(2.) Supply for all temporal necessities (Mat ; H. E. I. 4507).

III. Concerning the spiritual necessities and ultimate perfection of Christ's people. After each of them Faith sees written, though not with ink, "The zeal of the Lord of hosts will perform this" (H. E. I. 1063-1071, 1106, 1112-1119). By and by there is to be a great gathering of Christ's ransomed ones in the heavenly world, and this will then be their grateful acknowledgment (Jos ). Meanwhile, whensoever in our search of the Scriptures we find a promise specially adapted to our needs, let us lay hold of it, saying with joyful confidence, "The zeal of the Lord of hosts will perform this!"

Verses 8-10


Isa to Isa 10:4. But His hand is stretched out still.

I. The reasons why God's hand is outstretched in anger. Reminding you that this is not an exhaustive statement of those reasons, and that no man is necessarily safe merely because his conduct is not here specifically described, I point out that among the things that put men in the most extreme peril of destruction by their Creator are—

1. Oppression (Isa .).

2. Hypocrisy (Isa .).

3. Stubbornness under Divine chastisements (Isa .).

II. The effects of the outstretching of God's hand in anger. These are terrible, increasing, continuous.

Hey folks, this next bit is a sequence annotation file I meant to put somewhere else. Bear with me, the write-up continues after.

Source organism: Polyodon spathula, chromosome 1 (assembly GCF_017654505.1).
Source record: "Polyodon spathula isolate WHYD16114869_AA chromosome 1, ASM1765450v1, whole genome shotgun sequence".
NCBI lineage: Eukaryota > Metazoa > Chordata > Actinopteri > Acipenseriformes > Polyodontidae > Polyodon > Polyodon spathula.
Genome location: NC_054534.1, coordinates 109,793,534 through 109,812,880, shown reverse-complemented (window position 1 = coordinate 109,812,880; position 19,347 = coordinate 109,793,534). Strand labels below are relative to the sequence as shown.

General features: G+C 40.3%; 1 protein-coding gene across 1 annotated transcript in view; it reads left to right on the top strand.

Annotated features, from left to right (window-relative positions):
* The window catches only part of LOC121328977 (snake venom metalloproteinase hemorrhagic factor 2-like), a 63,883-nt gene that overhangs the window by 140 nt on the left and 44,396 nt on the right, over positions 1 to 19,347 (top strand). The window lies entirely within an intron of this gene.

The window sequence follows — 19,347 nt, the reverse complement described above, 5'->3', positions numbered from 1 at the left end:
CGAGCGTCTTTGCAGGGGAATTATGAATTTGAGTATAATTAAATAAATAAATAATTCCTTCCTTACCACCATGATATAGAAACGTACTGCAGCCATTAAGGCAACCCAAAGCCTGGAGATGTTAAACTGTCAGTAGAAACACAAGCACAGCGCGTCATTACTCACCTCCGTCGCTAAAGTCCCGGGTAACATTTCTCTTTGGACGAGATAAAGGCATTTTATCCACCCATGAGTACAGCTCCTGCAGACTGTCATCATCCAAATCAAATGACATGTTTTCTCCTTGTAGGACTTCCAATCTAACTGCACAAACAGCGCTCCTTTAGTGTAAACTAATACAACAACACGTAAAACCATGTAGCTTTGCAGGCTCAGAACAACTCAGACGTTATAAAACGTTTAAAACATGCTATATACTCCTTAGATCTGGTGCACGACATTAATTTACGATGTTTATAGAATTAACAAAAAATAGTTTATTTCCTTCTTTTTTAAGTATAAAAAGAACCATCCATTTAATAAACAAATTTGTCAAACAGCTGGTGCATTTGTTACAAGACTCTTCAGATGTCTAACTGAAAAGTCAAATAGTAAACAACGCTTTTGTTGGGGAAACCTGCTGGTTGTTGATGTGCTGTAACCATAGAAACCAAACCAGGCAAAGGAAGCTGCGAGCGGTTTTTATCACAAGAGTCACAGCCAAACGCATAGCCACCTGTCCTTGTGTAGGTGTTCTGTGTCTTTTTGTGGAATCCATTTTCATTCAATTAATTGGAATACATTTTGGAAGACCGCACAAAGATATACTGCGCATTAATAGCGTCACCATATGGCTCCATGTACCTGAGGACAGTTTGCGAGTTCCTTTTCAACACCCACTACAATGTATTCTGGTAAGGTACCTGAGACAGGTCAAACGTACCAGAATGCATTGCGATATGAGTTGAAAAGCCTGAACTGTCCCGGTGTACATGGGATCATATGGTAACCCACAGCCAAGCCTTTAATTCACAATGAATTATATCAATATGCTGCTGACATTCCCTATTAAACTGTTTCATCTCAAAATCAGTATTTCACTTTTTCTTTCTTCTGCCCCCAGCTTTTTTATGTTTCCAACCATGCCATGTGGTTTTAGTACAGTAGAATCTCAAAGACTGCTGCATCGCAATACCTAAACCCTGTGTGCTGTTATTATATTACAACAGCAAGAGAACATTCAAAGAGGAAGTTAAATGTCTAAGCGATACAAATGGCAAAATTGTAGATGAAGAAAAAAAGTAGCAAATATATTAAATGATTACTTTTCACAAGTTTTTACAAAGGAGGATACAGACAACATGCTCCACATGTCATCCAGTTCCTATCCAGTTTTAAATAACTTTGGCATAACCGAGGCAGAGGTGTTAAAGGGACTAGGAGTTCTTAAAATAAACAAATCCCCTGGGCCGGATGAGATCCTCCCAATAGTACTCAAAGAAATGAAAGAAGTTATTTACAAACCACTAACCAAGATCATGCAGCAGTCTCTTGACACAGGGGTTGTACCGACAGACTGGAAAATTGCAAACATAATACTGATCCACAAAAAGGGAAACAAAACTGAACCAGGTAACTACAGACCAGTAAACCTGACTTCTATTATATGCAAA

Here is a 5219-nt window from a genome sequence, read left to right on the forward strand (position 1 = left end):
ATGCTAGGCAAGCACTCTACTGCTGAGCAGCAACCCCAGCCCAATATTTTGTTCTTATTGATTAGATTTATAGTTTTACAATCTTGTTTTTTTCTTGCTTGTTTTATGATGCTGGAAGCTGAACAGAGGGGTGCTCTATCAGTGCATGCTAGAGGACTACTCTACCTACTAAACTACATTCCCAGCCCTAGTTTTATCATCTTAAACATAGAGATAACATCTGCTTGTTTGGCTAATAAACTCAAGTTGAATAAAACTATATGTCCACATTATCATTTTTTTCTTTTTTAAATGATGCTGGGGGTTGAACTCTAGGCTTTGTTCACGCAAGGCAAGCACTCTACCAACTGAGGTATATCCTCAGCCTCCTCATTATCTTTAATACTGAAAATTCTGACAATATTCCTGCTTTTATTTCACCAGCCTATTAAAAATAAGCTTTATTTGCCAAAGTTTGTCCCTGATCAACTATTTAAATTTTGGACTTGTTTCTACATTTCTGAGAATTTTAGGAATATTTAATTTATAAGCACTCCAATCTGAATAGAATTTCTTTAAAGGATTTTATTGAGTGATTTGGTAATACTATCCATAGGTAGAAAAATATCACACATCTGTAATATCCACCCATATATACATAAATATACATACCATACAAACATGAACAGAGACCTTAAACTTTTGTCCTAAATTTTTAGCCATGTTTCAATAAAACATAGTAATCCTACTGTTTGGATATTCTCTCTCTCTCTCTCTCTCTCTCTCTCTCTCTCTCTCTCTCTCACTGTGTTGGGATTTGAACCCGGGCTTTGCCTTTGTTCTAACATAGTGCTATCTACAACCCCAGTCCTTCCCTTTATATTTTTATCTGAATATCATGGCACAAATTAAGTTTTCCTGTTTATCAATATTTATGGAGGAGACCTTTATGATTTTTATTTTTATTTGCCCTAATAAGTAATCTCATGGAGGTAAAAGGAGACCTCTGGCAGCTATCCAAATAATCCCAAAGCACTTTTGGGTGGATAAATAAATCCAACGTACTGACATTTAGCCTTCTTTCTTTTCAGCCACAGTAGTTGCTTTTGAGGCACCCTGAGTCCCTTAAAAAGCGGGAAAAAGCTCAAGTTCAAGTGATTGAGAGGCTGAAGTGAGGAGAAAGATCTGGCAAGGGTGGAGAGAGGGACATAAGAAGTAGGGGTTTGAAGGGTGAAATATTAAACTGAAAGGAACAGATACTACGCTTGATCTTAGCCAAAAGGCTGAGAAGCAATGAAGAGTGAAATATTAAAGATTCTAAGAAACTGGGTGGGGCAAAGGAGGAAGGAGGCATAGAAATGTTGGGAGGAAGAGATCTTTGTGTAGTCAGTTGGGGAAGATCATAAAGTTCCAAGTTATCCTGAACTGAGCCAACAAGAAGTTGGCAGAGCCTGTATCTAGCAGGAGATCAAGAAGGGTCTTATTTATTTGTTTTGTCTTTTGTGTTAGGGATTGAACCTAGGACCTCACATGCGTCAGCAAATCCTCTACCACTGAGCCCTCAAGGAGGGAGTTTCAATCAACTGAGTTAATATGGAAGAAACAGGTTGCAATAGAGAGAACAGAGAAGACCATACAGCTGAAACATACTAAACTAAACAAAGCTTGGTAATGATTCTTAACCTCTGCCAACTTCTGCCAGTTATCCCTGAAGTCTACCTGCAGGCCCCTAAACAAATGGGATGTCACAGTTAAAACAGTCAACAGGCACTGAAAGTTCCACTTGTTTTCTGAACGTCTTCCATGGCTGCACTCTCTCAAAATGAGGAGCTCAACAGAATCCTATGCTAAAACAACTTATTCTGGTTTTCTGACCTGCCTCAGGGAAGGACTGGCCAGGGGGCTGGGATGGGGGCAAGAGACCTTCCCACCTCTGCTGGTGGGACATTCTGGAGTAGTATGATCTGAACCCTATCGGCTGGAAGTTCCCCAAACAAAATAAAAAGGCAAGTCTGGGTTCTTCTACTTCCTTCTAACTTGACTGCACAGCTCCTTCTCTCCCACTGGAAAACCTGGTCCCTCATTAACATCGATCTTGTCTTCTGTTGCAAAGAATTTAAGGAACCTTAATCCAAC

III. The mode of escape for those against whom God's hand is stretched out in anger. Not defiance, but submission and repentance (Isa ).

Verses 9-14


Isa . And all the people shall know, &c.

An entirely different interpretation has to be put upon affliction in the case of men whose sincere desire is to govern their lives according to the will of God, and in the case of men who are living wholly unto themselves. It is exclusively of afflictions that befall men of the latter order that we intend now to speak, though many things that will be said apply to all the afflicted.

I. In the case of the ungodly, the DESIGN of affliction is in the first instance corrective, and then, in the event of its not accomplishing this end, punitive.

II. Their DUTY is—

1. To recognise that their afflictions come from God. This is a fact that wicked men are very slow to recognise; they prefer to attribute their troubles to "bad luck," miscalculations on their part, superior ingenuity or force on the part of their human adversaries, &c. They prefer anything to a recognition of the awful fact that it is God who is dealing with them (H. E. I. 143).